Wednesday, May 3

Turn Back, Turn on and Tune Out

Channel Four’s Tuesday night of turning back the clock had sex, tears and tedium, says Danusia Osiowy.

Steve is a normal guy living a normal life with a fondness for lager, kebabs and his sofa. A father and husband, he boasts a squidgy gut, three chins and some quality man breasts. Enter Dr Una: an oriental petite pistol, who tells porky, fat-titted Steve why else one shouldn’t eat all the pies. In Turn Back Your Body Clock (Channel 4, 8.30pm) we learn that a typical night sees him polish off endless crisps, five pints of bitter, eight gin and tonics, and four whiskeys. But if ever the guy needed a drink it was now. Flipping out her pink tape measure and taking his bulbous stats Dr Una grimly delivers the verdict: Steve was in the first stage of alcoholic liver disease, his heart was beating "sluggishly", his sperm was abnormal and his estimated life expectancy was 65. Over an eight week regime he was going to have to give up booze, fags, sugar and caffeine, then pleasure his wife to orgasm. Small wonder he cried. He panted, he puffed, he hammered the gym and even made his wife cum. And by then end you just wanted to shake the poor guy’s hand. Over 30 minutes the sexy new Steve had lost four stone, had healthy sperm, and a satisfied wife. He had turned back the clock, and with a new predicted death age of 77, he had an extra 12 years in which to deprive himself of all those things he likes.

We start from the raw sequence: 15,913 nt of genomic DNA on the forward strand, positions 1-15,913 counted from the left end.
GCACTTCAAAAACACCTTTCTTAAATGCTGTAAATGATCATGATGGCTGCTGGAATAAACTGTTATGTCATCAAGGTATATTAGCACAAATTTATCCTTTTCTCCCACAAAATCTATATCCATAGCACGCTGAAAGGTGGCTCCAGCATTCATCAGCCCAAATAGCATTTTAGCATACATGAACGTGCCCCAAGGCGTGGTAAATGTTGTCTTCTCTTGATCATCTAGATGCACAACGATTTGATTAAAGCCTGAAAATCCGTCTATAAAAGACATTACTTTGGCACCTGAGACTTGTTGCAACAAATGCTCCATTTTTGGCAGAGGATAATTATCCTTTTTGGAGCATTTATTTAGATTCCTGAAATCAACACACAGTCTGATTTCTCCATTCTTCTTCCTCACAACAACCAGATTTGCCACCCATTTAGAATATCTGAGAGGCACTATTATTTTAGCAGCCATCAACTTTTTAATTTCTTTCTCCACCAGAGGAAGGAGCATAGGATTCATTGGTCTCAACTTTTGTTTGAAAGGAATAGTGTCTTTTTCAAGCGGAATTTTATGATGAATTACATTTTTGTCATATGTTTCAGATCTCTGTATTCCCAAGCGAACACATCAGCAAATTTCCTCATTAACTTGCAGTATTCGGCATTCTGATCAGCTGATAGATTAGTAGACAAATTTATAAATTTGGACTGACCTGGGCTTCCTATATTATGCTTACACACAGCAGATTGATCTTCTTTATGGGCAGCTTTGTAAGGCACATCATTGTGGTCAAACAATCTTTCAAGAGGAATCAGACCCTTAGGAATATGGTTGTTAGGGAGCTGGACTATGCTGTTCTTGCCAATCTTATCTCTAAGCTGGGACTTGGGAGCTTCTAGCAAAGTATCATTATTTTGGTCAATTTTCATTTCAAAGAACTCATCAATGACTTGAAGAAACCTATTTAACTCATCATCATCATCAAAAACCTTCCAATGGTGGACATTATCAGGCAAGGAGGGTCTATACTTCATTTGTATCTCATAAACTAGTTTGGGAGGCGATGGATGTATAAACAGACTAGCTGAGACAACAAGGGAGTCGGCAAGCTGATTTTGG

They were also turning the clock in That Will Teach ‘em – Boys vs Girls (Channel Four, 9pm). Sprayed quiffs, gelled spikes and 30 spotty faced teens were sent back to a 1950s grammar school to finally sit their O-Levels in the last of this tedious series. The boring build-up to the final five minutes is slightly eased by the deputy head master: a fantastically frog-eyed, chubby and rather pink character, whose persona was made for Hogwarts. Matron also had her moments, memorably when she tells one of the achingly cool teenage boys to stop playing with himself during a dorm inspection. By the end of the drawn out 57-minutes, it is clear that, even if the boys did excel at science, the girls have easily out-performed them all round. But what most distinguished the boys from the girls were the comments from the kids at the end. Asked what life lesson she had learned at the 1950s school, one girl looks forlorn as she recalls tough timetables and strict revision. Asked the same question, a boy solemnly replies, ‘I never thought I’d see a pigs bladder explode over my best mate, It was crazy shit actually, but kind of cool.’

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